Nathalie… (2003)

First published by Movie Gazette

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The complicated dynamics of the relationship between husband, wife and lover have been explored time and time again by French cinema, but director Anne Fontaine manages to find a new feminist variation on this theme in Nathalie…, which she co-wrote with Jacques Fieschi.

Catherine (Fanny Ardant) and Bernard (Gérard Depardieu) are a middle-aged middle-class couple who have stopped having sex long ago and seem to be moving apart. Catherine discovers that Bernard has had yet another fling on a business trip, but instead of taking revenge or splitting with him straight away, she becomes obsessed with finding out what it is that Bernard gets from these other women that he cannot get from her. So she goes to a hostess bar and hires beautiful young escort Marlène (Emmanuelle Béart) to pretend to be a student named Nathalie and to seduce Bernard into a relationship, the blow-by-blow details of which she will then divulge to Catherine. Except that as Marlène’s reports grow increasingly pornographic and her relationship to Bernard seems ever more serious, it becomes clear that Marlène has a better idea exactly whose fantasies she is servicing and whose needs she is fulfilling than Catherine herself.

Anne Fontaine’s tale of desire and sexual surrogacy concerns a woman set adrift from herself who seeks to rediscover her identity in another – and although Catherine hires Marlène to have sex with her husband, by a neat inversion it is really Catherine herself who seems to be engaged in illicit adultery: paying Marlène money, sharing clandestine phone calls with her, visiting her in a sex club and a hotel room, and even installing her in an apartment, before finally discarding her for her own legitimate spouse. Bernard, in the meantime, is largely marginalised – a surprisingly bold move, given that he is played by such a cinematic heavyweight as Depardieu – putting sharper focus on Nathalie… as a story very much between, and about, women.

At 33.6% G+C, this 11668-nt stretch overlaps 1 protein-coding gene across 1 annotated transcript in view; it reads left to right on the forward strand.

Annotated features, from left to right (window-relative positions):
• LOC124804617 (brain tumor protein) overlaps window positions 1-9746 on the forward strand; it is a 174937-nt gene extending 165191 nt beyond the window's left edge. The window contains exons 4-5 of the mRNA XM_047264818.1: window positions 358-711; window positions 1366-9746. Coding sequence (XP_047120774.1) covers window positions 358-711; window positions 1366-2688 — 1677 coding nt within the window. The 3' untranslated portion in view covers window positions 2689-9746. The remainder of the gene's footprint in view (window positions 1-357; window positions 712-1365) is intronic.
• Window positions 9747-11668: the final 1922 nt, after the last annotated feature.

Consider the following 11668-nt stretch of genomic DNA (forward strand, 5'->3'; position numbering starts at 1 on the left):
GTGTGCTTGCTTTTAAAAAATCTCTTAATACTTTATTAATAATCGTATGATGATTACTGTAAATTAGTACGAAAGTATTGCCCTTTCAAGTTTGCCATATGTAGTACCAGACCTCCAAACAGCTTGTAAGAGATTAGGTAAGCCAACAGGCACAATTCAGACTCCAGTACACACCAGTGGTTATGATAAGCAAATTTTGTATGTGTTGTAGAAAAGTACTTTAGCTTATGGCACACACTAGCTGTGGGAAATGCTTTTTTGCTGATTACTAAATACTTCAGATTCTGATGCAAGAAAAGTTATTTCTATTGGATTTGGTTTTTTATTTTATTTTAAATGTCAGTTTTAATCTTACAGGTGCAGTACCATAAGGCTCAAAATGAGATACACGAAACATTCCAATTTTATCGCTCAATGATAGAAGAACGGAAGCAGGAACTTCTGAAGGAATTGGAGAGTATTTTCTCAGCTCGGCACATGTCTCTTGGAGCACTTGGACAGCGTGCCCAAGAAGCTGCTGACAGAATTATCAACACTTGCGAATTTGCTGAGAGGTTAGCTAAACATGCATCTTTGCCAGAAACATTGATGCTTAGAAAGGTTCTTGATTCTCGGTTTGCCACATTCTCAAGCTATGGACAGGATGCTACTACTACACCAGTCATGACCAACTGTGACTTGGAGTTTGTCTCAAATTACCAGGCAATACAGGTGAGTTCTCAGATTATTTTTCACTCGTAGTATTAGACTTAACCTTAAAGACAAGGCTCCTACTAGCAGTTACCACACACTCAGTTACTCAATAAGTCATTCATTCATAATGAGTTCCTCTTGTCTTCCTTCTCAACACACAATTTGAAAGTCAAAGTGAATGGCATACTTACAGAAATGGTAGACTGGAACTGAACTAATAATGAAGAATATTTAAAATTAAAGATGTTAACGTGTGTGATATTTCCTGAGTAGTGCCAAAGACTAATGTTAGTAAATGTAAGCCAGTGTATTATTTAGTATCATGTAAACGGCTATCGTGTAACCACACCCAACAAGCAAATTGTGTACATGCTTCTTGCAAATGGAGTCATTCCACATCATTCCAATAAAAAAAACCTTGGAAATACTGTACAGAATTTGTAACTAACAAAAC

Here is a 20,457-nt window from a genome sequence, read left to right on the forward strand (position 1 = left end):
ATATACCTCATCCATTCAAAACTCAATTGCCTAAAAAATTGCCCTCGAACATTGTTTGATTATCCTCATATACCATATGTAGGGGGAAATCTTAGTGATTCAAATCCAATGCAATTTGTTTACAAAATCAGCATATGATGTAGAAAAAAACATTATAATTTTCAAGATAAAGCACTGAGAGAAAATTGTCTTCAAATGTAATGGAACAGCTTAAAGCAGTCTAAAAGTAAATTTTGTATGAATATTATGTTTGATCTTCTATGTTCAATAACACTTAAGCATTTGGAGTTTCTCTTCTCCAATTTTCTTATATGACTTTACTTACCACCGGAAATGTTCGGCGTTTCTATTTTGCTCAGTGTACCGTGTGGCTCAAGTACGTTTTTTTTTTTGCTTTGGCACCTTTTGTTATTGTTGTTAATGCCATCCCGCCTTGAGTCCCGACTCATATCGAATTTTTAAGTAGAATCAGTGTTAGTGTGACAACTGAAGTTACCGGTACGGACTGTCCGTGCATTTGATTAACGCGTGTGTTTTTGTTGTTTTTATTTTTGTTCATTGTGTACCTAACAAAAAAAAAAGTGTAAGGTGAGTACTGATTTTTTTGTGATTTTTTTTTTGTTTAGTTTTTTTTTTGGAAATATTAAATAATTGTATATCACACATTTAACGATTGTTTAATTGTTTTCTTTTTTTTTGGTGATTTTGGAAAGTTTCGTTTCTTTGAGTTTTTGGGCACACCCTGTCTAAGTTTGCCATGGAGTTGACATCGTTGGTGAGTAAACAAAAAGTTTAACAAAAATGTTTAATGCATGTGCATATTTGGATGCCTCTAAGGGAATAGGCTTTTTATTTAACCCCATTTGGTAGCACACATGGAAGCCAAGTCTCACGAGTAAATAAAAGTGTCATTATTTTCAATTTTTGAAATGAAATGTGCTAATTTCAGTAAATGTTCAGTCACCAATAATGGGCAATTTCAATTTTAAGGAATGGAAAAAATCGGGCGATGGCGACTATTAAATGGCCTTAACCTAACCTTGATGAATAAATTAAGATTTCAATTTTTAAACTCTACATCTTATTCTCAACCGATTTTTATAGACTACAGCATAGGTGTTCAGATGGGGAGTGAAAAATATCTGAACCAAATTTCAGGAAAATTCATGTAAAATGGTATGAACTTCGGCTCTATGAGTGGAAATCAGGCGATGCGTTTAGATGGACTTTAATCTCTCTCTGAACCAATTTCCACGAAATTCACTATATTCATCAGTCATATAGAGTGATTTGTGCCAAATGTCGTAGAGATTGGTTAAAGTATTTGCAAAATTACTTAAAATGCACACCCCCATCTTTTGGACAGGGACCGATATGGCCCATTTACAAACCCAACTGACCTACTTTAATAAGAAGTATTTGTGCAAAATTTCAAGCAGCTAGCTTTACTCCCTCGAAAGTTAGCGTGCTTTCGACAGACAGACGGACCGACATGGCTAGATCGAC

The film’s concern with the tangled relationships of women to their bodies is even reflected in the professional lives of the two female leads – Catherine is a gynaecologist, while Marlène is a cosmetician by day and a prostitute by night. In Nathalie…, Ardant and Béart put in performances that are far more subtle than their earlier on-screen collaboration in 8 Women, here as women who are themselves flexible masqueraders playing an assortment of roles, and subverters of the classic divide between mother and whore.

There is a scene in Nathalie… where Bernard gives Catherine his assessment of a play that he has just seen. “Longish at the end,” he says “but good” – and this is also true of the film. Its biggest problem is that the ‘twist’ which comes at its end has in fact been quite obvious from within the first ten minutes – but this can be forgiven in a film that is hardly meant to be a conventional thriller so much as an investigation into the identity, often masked, of the female psyche.

Anton Bitel